The Fastest American at the NYC Marathon Was an Army Lieutenant

November 10, 2021Dustin Jones
Elkanah Kibet

Army 1st Lt. Elkanah Kibet ran the New York City Marathon in 2 hours, 11 minutes, and 15 seconds Sunday, Nov. 7, 2021. It was the fastest time by an American. Photo courtesy of Elkanah Kibet.

More than 30,000 runners competed in the New York City Marathon Sunday, Nov. 7, but the fastest American in the field was an Army lieutenant from Fort Carson, Colorado.

First Lt. Elkanah Kibet ran the race in 2 hours, 11 minutes, and 15 seconds. He placed fourth overall, trailing the fastest professional runners by less than three minutes.

It feels so great, there was so much to come with it,” Kibet, 38, said. “USA Track and Field said they would select a World Championship team based on the results, and I had to be the top (American) to make it. That was my goal going into it, and I ended up having a great race.”

Kibet is part of the Army’s World Class Athlete Program, a three-year program that allows athletes with Olympic potential to train and compete while in the service. Though Kibet’s Army job is in finance, the World Class Athlete Program allows him to train seven days a week with the goal of competing in the Olympic Games.

Army Lieutenant NYC Marathon
Spc. Elkanah Kibet, now a first lieutenant, is pictured here in Kuwait running a “shadow” race of the 2014 Peachtree Road Race, a 10K. He completed the 10K in 31 minutes and 49 seconds. US Army photo by Sgt. Tracy R. Myers.

“It’s a team effort,” Kibet said. “You cannot do it by yourself.”

His training runs often go as long as 22 miles. Along with weight training and conditioning, he has a nutritionist who monitors his diet, a physical therapist, and a physical trainer.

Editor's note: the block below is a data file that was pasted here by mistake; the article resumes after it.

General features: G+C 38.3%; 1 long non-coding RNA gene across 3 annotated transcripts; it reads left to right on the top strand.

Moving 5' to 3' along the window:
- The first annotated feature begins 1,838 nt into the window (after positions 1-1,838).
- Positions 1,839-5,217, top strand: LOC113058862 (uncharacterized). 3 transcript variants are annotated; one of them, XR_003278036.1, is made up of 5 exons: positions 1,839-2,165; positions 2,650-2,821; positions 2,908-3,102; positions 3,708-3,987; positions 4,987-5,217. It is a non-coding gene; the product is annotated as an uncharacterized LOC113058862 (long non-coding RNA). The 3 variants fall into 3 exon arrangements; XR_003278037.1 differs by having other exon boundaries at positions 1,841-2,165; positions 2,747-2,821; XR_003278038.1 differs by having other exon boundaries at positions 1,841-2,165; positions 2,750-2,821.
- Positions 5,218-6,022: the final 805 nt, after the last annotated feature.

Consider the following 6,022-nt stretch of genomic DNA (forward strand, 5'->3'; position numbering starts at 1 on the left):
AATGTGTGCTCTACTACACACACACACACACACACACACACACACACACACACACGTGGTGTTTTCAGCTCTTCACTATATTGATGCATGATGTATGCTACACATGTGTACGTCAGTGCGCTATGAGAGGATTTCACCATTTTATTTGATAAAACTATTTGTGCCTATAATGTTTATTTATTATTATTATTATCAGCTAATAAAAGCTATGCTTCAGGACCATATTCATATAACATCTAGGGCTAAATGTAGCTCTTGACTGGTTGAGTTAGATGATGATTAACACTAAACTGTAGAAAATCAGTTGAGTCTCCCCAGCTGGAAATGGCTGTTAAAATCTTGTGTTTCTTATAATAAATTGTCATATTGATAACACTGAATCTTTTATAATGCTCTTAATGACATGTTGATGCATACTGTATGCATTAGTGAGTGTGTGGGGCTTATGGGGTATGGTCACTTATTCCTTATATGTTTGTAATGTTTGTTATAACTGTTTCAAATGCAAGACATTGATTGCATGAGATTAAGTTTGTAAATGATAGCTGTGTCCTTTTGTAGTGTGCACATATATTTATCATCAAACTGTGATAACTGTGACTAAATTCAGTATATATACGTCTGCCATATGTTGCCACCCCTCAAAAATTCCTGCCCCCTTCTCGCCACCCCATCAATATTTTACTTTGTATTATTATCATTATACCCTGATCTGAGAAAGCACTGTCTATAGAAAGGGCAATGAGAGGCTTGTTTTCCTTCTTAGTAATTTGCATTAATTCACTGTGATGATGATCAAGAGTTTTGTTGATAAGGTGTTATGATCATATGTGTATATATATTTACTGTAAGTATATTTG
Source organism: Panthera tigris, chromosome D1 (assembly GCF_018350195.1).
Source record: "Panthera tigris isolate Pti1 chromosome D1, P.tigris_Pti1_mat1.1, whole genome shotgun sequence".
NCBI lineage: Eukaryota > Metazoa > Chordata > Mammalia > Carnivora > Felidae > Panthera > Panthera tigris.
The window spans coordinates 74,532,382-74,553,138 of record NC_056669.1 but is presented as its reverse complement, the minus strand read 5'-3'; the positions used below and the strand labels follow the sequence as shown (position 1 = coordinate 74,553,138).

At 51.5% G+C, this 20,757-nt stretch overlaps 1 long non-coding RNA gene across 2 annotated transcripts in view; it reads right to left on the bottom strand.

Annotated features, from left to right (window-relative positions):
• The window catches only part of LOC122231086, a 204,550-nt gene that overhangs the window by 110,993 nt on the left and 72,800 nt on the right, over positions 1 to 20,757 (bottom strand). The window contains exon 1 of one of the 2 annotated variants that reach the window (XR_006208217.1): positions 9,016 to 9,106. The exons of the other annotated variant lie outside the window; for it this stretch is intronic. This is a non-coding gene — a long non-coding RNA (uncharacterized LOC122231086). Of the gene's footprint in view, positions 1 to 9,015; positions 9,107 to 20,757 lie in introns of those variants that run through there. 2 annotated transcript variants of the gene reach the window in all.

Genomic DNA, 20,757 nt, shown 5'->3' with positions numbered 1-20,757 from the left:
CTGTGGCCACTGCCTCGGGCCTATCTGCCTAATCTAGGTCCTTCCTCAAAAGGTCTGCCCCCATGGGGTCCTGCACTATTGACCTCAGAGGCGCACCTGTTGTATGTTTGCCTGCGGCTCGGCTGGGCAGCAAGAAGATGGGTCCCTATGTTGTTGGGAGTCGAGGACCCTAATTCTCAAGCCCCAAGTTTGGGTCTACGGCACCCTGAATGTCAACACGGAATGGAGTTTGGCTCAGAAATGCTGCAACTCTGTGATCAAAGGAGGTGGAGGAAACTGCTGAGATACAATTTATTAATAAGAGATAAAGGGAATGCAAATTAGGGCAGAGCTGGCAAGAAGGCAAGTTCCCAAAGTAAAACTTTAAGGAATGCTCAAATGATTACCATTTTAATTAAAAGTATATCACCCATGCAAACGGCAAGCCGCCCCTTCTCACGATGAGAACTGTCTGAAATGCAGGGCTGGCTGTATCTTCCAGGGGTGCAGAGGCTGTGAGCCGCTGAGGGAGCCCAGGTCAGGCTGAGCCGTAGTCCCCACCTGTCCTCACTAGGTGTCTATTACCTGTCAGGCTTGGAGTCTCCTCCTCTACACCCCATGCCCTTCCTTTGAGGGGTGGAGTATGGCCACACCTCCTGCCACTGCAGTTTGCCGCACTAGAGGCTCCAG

Running has been a part of Kibet’s life ever since he was a boy in Kenya. Growing up, his father had him — literally — running errands. He would run from his home to the store, only a mile or so away, grab whatever his family needed, and then hustle home, Kibet said. He went on to join the track and field team in high school, ultimately landing a running scholarship at Auburn University in Alabama in 2006.

“Running has taken me everywhere,” Kibet says. “I have almost been to all the states in America for competitions. It has been a way of life for me. It relaxes my mind. I just feel like I’m not tired anymore and I’m just completely relieved.”

Kibet became a US citizen in 2013 and joined the Army the same year. He landed a spot in the WCAP program in 2017, aiming for the 2020 Olympics in Tokyo. 

In February 2020, Kibet placed 16th at the Olympic trials. Only the top three finishers went to Tokyo. He returned to his unit but reapplied to the WCAP in early 2021, rejoining in April with his eyes on the 2024 Games in Paris.

Though 38 is on the older side for beginning training for Olympic Games still three years away, elite runners in their late 30s and early 40s are not unknown in marathoning. In the 2020 Tokyo Games, the men’s marathon was won by 36-year-old Eliud Kipchoge, who is only a year younger than Kibet. Elite marathoners are generally thought to peak around 35, though Meb Keflezighi famously won the 2014 Boston marathon at 38 and ran in the Rio Olympics in 2016 at 41.

“I’m grateful for the US Army for giving me the opportunity to serve my country and allow me my passion for running and helping make my Olympic dream become a reality,” Kibet said. “Next year, my main goal is consistency. I want to run, compete, and produce the same results.”

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Dustin Jones
Dustin Jones

Dustin Jones is a former senior staff writer for Coffee or Die Magazine covering military and intelligence news. Jones served four years in the Marine Corps with tours to Iraq and Afghanistan. He studied journalism at the University of Colorado and Columbia University. He has worked as a reporter in Southwest Montana and at NPR. A New Hampshire native, Dustin currently resides in Southern California.

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